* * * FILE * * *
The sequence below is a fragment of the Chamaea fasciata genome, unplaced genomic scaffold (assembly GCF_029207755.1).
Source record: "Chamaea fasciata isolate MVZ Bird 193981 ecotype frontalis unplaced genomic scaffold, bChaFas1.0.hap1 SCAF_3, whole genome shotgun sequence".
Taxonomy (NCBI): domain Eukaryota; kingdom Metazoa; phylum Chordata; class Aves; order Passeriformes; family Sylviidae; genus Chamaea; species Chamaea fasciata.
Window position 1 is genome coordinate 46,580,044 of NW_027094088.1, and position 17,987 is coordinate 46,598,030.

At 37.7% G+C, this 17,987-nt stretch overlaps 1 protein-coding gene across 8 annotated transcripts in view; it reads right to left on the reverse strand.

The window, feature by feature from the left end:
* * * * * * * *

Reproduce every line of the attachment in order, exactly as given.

The sequence below is a fragment of the Chamaea fasciata genome, unplaced genomic scaffold (assembly GCF_029207755.1).
Source record: "Chamaea fasciata isolate MVZ Bird 193981 ecotype frontalis unplaced genomic scaffold, bChaFas1.0.hap1 SCAF_3, whole genome shotgun sequence".
Taxonomy (NCBI): domain Eukaryota; kingdom Metazoa; phylum Chordata; class Aves; order Passeriformes; family Sylviidae; genus Chamaea; species Chamaea fasciata.
Window position 1 is genome coordinate 46,580,044 of NW_027094088.1, and position 17,987 is coordinate 46,598,030.

At 37.7% G+C, this 17,987-nt stretch overlaps 1 protein-coding gene across 8 annotated transcripts in view; it reads right to left on the reverse strand.

The window, feature by feature from the left end: